Port of Bellingham agrees to give developers a chance to save Granary


BELLINGHAM - The Port of Bellingham has agreed to offer the Granary Building to private developers interested in refurbishing the old structure, which had been targeted for demolition by port officials.

The Granary will be a part of the first parcel of port-owned real estate that will be offered to developers, probably in November or December 2012, said Lydia Bennett, the port's business development director, in a press release.

Developers can present the port with proposals for the site that may or may not include preservation of the Granary. Port Commission President Scott Walker said the proposals should help to clarify the question of whether the building can be put to new uses at a cost that makes economic sense.

"While this is not a guarantee that the Granary will be redeveloped, it does allow developers to evaluate it and determine if they can make the renovation pencil out," Walker said. "The port is not interested in subsidizing the building or waiting years to determine its outcome. But we are willing to offer it to developers to find out if they are interested in investing in the Granary."

The port commissioners agreed to change course on the Granary at their Aug. 21 meeting, after historic preservation advocates mustered public support for its preservation.

John Blethen, one of the leaders of the effort to save the Granary, said the port's announcement was good news.

"I believe that the Granary is important historically and culturally," he said in an email. "I think it could be another great place in Bellingham."

Bellingham architect Michael Smith said the Granary could be a unique opportunity.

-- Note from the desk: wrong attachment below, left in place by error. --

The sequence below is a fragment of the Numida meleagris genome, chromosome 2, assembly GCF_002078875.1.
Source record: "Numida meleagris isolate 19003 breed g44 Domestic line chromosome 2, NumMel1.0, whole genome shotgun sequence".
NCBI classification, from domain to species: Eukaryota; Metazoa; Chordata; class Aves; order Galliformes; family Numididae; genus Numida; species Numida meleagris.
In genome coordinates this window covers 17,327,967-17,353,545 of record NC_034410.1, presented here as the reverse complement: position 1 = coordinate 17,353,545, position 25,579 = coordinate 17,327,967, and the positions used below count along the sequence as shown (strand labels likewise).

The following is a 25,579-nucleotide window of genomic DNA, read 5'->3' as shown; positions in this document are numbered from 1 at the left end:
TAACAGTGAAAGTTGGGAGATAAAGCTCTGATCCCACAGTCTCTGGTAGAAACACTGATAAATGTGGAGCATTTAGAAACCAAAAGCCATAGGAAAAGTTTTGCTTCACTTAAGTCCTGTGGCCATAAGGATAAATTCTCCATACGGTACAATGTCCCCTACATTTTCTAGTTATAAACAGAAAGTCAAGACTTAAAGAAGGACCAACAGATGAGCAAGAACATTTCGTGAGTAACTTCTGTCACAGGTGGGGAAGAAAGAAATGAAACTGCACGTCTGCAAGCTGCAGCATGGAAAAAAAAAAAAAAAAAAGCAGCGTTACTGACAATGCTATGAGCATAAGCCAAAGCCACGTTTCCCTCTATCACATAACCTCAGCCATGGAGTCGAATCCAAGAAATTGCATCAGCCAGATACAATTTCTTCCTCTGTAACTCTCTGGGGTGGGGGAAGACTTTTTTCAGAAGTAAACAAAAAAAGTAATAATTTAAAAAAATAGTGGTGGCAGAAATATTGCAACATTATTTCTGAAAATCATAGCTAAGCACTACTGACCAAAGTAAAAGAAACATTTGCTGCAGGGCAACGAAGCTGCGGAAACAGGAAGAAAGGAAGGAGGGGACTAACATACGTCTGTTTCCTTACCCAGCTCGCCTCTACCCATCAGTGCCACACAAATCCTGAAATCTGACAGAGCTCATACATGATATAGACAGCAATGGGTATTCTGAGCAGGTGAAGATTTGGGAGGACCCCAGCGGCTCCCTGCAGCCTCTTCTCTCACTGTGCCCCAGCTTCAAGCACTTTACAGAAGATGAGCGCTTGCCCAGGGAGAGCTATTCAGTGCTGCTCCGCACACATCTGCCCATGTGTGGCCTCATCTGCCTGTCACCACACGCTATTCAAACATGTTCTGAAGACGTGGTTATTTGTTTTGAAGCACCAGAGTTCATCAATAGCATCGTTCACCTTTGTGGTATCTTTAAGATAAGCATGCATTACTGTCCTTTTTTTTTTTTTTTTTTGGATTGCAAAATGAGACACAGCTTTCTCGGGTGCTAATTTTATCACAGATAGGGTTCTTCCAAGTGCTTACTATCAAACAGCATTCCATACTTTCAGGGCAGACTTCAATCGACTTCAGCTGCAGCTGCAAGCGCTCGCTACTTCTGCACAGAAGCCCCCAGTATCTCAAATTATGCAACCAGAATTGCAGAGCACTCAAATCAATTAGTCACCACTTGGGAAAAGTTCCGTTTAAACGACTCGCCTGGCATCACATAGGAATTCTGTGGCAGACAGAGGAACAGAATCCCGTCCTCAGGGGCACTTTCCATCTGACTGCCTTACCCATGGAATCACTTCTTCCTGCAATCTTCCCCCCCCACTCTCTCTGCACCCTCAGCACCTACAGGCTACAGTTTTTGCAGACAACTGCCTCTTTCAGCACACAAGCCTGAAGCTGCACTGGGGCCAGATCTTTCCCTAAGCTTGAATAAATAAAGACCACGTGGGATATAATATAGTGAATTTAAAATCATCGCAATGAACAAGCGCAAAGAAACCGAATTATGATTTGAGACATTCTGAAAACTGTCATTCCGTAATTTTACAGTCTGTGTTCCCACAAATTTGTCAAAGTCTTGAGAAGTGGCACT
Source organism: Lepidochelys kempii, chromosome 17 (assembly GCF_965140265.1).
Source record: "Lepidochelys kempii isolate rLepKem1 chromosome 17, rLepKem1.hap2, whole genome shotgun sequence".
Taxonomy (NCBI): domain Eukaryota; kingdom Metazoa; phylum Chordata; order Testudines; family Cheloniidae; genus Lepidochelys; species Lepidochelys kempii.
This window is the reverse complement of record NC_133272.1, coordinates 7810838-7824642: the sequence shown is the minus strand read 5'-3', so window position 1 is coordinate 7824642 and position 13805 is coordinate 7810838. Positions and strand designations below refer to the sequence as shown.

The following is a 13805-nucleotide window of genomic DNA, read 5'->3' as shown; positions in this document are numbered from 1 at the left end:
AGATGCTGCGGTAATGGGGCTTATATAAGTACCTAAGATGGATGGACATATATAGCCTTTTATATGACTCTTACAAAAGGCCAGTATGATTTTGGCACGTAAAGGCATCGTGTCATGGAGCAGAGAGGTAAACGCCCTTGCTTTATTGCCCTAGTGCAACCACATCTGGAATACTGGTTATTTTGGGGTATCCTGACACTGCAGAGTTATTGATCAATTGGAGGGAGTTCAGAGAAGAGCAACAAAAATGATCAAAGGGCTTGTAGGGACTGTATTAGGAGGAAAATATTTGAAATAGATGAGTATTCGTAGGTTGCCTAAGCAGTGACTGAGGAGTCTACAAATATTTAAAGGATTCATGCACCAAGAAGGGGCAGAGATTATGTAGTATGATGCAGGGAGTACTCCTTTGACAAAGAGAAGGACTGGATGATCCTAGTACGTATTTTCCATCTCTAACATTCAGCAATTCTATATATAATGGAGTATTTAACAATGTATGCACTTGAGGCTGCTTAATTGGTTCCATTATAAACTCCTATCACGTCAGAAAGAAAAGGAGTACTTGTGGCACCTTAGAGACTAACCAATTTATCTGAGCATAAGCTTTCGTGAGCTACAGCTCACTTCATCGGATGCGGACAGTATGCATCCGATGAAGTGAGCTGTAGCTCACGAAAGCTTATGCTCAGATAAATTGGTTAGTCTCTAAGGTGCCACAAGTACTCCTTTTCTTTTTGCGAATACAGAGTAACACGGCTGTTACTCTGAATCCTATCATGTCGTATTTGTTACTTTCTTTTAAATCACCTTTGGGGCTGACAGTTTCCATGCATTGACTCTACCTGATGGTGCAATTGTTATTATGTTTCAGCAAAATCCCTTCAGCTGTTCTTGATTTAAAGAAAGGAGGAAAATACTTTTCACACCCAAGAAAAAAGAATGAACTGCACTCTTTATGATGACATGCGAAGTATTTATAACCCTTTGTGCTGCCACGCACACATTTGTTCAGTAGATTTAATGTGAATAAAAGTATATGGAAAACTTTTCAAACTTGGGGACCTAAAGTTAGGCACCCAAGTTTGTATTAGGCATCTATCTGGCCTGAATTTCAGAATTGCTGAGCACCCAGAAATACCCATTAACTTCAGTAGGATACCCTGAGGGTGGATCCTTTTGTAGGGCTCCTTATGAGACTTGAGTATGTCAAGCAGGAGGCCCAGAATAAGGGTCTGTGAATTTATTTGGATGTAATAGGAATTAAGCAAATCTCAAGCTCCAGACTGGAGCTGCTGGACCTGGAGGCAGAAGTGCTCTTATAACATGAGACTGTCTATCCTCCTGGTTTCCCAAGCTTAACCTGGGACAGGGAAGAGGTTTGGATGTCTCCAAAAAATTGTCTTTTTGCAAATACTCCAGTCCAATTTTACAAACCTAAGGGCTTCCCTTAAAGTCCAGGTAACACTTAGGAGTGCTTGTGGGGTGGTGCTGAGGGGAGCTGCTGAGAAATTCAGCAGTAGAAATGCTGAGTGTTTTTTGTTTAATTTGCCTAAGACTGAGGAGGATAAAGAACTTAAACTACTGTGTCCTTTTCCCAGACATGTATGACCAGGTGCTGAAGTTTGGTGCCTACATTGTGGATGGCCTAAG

"It is in a fantastic location, and can serve as a gateway to the redeveloped waterfront from downtown," Smith said. "You have the Whatcom Creek Waterway at your front door. Old Town and all the city envisions for this new urban village is also immediately adjacent. It is in a key location, between downtown and Old Town. A strong pedestrian linkage between the city center and the Granary already exists via Maritime Heritage Park. You could not ask for a better location to kick off the redeveloped waterfront."

He also noted that shoreline and likely master plan regulations would probably prohibit construction of any new building as big as the 100-foot-tall Granary at that location.

Another Granary advocate gave the port's action a mixed review.

"While we are pleased to see the Port of Bellingham has included the option to retain the Granary as part of its waterfront redevelopment, our hope was to see the Granary presented as a stand-alone project," said Chris Moore, field director of the Washington Trust for Historic Preservation. "This would have increased the feasibility for a local developer - one who fully understands the historic significance and sense of place the Granary represents - to engage in rehabilitation."

Reach JOHN STARK at 715-2274 or john.stark@bellinghamherald.com . Read the Politics Blog at blogs.bellinghamherald.com/politics.

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